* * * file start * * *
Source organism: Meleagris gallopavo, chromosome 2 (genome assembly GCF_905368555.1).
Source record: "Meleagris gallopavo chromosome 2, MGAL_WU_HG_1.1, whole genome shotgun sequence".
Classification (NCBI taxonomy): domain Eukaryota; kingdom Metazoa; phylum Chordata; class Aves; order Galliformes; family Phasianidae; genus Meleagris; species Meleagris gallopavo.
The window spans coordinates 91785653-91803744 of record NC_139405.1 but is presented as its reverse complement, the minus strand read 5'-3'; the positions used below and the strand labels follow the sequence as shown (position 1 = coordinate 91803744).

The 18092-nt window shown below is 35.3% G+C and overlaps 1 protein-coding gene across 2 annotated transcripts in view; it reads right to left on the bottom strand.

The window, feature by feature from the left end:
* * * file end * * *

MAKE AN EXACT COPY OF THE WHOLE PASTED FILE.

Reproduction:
Source organism: Meleagris gallopavo, chromosome 2 (genome assembly GCF_905368555.1).
Source record: "Meleagris gallopavo chromosome 2, MGAL_WU_HG_1.1, whole genome shotgun sequence".
Classification (NCBI taxonomy): domain Eukaryota; kingdom Metazoa; phylum Chordata; class Aves; order Galliformes; family Phasianidae; genus Meleagris; species Meleagris gallopavo.
The window spans coordinates 91785653-91803744 of record NC_139405.1 but is presented as its reverse complement, the minus strand read 5'-3'; the positions used below and the strand labels follow the sequence as shown (position 1 = coordinate 91803744).

The 18092-nt window shown below is 35.3% G+C and overlaps 1 protein-coding gene across 2 annotated transcripts in view; it reads right to left on the bottom strand.

The window, feature by feature from the left end: